The Political Committee of the European Parliament, on February 6, 1990, discussed Turco-European relations in the light of a report by Mr. Alman Metten. Dutch socialist member of Parliament made a report not only on the results of the recent meeting of the Joint Parliamentary Committee in Ankara of which he was the co-chairman, but also on his talk with President Özal.
    - The European delegation explained to its Turkish counterpart that the situation of human rights in Turkey is a determining factor as well for freeing the 4th Financial Protocol as for a possible Turkish adhesion to the European Communities. The Turkish Government seems not having sufficiently understood that it needs not only the approval of the Council but also 260 votes at the European Parliament. This message was well understood by Turkish deputies.
    - M. Metten has the impression that the pressure exerted by the European Parliament have produced effect. The Turkish Parliament has recently set up a Human Rights Committee, which is a considerable step. The Communist Party now seems to be tolerated (cf. its congress in January) though it officially remains banned.
    - President Özal, during his talk with Mr. Metten was committed to suppress Articles 141, 142 and 163 of the Turkish Penal Code which concern the offences of opinion. This commitment was announced same day to the press in Ankara.
    - A first step has been taken last week as regards Kurds: Using Kurdish language was no more a crime. No doubt there is still a long way to make as regards cultural and political autonomy.
    - The most drastic aspects of the special laws applied in the East have been suppressed.
    - Negative aspects: Non-recognition of the press and trade union freedoms, even if more tolerance is observed concerning trade unions.
    - Mr. Metten suppose that Turkey does not have the intention to demand territorial or military compensations, but she can demand economic compensations. If the European Communities do not make any thing in this sense, the United States may give her some compensations of military character.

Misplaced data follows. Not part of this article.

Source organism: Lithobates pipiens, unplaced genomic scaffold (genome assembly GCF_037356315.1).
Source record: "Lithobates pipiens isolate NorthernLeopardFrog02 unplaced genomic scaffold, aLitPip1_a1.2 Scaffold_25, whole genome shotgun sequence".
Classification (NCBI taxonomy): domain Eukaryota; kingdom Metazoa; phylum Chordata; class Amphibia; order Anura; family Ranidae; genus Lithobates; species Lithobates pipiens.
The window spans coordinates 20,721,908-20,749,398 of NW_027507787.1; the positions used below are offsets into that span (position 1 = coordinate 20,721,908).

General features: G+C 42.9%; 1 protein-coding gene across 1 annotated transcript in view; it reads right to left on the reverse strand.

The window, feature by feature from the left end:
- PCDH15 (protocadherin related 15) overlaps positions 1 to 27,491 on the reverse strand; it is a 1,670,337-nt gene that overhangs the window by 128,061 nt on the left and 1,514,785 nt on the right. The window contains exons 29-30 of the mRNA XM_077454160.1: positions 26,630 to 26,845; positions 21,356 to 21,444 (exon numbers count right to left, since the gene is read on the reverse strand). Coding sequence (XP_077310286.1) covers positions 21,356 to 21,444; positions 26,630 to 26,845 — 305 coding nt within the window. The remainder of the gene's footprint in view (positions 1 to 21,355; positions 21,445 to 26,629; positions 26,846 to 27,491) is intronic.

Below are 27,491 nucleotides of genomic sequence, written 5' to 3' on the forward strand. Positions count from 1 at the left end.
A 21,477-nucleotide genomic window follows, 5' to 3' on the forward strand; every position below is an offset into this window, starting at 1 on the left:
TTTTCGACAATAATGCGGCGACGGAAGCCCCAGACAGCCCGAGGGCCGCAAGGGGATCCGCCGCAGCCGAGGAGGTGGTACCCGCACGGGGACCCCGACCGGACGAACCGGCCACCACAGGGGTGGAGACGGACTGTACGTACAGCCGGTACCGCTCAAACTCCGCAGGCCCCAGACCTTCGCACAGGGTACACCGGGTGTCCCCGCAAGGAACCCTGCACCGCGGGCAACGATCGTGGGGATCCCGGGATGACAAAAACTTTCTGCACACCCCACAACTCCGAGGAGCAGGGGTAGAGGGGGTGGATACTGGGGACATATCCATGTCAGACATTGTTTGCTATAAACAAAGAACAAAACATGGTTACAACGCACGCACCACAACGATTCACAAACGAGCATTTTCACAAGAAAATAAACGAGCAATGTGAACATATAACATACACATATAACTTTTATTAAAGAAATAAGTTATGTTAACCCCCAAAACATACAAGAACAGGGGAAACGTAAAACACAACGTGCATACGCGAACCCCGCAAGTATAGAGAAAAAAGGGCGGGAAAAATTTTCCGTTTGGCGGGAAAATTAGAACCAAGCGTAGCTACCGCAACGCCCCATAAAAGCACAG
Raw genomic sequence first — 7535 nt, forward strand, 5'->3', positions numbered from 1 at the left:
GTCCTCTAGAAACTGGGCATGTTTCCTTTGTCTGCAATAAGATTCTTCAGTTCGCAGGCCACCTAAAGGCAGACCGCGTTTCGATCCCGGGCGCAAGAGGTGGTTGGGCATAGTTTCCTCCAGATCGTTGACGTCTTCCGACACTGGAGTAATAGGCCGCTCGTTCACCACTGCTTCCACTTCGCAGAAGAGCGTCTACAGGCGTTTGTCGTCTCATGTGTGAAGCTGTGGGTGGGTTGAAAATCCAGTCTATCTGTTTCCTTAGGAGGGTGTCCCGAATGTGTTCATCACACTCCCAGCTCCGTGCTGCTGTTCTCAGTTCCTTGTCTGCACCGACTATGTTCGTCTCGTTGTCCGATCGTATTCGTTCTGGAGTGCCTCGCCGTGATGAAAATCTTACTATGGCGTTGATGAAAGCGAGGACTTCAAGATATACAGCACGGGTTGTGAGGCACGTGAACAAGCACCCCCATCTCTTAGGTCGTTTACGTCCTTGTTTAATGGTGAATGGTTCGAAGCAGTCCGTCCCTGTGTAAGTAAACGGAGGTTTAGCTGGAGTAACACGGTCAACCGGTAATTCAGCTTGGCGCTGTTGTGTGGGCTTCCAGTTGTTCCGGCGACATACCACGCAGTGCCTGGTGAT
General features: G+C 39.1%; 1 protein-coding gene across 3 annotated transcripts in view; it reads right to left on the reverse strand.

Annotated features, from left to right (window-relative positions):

- The Turkish President has the feeling that the European Communities follow a policy of double weight and double measure as regards Turkey; hence, in the frame of special aid to the countries worst hit by the Gulf Crisis, as Jordan and Egypt will be receiving aids, Turkey will be given only loans.
    - As for Cyprus President Özal said that Turkey wishes a decision within the frame of the United States, without any intervention by the European Communities.
    - Mr. Özal warned the EC member countries: As Saddam Hussein is attempting to present the war as a war between Christians and Moslems, they should be careful not subject their Moslim citizens to a particular treatment, because it will serve to Saddam Hussein's game.
    - Turkey is conscious of the problem of human rights. Regardless of the pressure exerted in this field on her, Turkey wishes to reach the level of the European Communities in this field. On the other hand, the EC have to understand that legislative changes are not enough; it should be accompanied by the changes in mentalities: Precisely, the EEC/Turkey Association Agreement may contribute to such a change.
    The Political Commission will discuss again the Turco-European relations in coming days, on the occasion of the presentation of two reports: A report by Mrs. Raymonde Dury, Belgian socialist, on the general problem of relations with Turkey in the light of the demand of adhesion, and another report by Mr. William Newton Dunn,  British conservative, on the EEC/Turkey 4th Financial Protocol.


    One can possibly summarize the developments in the field of human rights in Turkey, by considering both positive and negative sides, in the following manner:

Death Penalties

    With the modifications made in the Turkish Penal Code, death penalties resulting from 13 crimes have been abolished. According to a statement by the Ministry of Justice, 62 persons who have definitely been condemned to death penalty are about to benefit from this modification. However the files belonging to these persons are still awaiting at the Turkish Grand National Assembly Justice Commission for consideration.
    The total number of the files of the people definitely condemned to capital punishment, as to the end of 1990, was 315.